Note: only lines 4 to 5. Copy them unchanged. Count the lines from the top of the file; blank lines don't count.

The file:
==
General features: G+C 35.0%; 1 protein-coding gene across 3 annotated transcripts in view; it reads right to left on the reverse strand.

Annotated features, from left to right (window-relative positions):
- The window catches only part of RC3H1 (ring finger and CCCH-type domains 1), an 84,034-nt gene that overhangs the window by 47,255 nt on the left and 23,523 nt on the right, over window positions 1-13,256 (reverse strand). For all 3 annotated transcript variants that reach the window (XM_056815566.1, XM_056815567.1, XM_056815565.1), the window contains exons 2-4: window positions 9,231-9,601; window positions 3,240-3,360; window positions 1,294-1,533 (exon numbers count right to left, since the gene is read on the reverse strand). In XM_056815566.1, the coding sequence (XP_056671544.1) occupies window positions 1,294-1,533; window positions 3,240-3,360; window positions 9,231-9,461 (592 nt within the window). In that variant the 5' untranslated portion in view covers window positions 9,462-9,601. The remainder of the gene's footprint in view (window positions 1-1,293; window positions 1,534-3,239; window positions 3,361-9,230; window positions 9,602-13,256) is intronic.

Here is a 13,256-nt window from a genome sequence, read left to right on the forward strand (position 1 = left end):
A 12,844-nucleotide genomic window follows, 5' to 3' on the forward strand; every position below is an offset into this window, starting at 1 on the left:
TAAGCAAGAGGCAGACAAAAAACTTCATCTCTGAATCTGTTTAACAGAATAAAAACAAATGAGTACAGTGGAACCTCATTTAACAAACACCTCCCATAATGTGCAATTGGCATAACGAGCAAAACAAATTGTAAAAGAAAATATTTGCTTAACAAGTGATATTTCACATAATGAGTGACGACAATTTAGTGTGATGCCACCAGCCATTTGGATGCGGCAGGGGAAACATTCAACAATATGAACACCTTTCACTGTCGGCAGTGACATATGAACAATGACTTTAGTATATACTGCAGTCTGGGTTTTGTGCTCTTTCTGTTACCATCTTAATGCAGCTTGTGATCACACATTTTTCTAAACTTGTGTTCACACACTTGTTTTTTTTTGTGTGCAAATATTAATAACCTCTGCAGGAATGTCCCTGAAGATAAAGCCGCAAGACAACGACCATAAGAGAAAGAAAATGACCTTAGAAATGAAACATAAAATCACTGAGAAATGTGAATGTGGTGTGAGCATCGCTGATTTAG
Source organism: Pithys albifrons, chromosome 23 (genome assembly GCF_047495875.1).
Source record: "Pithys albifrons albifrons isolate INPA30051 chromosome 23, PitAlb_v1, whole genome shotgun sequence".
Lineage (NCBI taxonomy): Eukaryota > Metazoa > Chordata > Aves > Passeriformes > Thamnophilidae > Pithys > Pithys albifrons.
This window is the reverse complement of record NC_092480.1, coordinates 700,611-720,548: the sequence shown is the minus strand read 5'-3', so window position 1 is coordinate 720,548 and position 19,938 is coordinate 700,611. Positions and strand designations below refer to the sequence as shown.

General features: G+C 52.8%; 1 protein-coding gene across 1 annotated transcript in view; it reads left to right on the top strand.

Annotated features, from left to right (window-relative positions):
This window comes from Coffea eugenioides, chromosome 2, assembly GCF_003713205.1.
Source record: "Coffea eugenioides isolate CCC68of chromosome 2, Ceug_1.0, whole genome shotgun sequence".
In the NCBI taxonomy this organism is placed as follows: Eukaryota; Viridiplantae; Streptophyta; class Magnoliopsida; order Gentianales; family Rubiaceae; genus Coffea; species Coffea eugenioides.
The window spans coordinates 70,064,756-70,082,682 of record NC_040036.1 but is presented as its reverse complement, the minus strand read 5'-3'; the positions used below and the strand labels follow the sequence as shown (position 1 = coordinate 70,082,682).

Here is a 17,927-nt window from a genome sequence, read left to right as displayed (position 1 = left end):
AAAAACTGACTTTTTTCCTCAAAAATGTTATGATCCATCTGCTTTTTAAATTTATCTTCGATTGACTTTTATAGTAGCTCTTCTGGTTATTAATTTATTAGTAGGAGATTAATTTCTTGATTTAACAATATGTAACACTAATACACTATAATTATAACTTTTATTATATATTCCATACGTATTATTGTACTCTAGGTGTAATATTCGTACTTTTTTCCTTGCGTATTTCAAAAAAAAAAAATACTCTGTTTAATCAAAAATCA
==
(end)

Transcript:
Here is a 13,256-nt window from a genome sequence, read left to right on the forward strand (position 1 = left end):
A 12,844-nucleotide genomic window follows, 5' to 3' on the forward strand; every position below is an offset into this window, starting at 1 on the left: